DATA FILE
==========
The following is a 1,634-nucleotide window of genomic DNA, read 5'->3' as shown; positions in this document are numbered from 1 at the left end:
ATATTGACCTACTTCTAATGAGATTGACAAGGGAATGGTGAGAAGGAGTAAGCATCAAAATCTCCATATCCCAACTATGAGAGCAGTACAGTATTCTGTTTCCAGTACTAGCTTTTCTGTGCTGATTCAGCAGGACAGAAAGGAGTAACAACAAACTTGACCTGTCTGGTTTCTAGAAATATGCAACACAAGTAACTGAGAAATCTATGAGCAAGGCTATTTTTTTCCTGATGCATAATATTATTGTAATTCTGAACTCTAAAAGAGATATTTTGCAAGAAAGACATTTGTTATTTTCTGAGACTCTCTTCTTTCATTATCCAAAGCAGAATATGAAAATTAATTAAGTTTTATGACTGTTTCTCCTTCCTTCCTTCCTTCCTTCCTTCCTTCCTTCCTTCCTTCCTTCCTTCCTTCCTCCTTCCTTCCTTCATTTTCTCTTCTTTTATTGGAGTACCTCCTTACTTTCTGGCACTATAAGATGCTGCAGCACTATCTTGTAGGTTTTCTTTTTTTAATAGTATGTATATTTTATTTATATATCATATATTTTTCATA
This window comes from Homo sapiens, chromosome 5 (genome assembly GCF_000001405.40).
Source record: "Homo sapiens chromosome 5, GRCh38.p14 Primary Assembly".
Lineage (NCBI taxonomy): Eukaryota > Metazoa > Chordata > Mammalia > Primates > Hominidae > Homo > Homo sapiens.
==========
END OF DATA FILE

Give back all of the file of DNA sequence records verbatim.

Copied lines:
The following is a 1,634-nucleotide window of genomic DNA, read 5'->3' as shown; positions in this document are numbered from 1 at the left end:
ATATTGACCTACTTCTAATGAGATTGACAAGGGAATGGTGAGAAGGAGTAAGCATCAAAATCTCCATATCCCAACTATGAGAGCAGTACAGTATTCTGTTTCCAGTACTAGCTTTTCTGTGCTGATTCAGCAGGACAGAAAGGAGTAACAACAAACTTGACCTGTCTGGTTTCTAGAAATATGCAACACAAGTAACTGAGAAATCTATGAGCAAGGCTATTTTTTTCCTGATGCATAATATTATTGTAATTCTGAACTCTAAAAGAGATATTTTGCAAGAAAGACATTTGTTATTTTCTGAGACTCTCTTCTTTCATTATCCAAAGCAGAATATGAAAATTAATTAAGTTTTATGACTGTTTCTCCTTCCTTCCTTCCTTCCTTCCTTCCTTCCTTCCTTCCTTCCTTCCTTCCTTCCTCCTTCCTTCCTTCATTTTCTCTTCTTTTATTGGAGTACCTCCTTACTTTCTGGCACTATAAGATGCTGCAGCACTATCTTGTAGGTTTTCTTTTTTTAATAGTATGTATATTTTATTTATATATCATATATTTTTCATA
This window comes from Homo sapiens, chromosome 5 (genome assembly GCF_000001405.40).
Source record: "Homo sapiens chromosome 5, GRCh38.p14 Primary Assembly".
Lineage (NCBI taxonomy): Eukaryota > Metazoa > Chordata > Mammalia > Primates > Hominidae > Homo > Homo sapiens.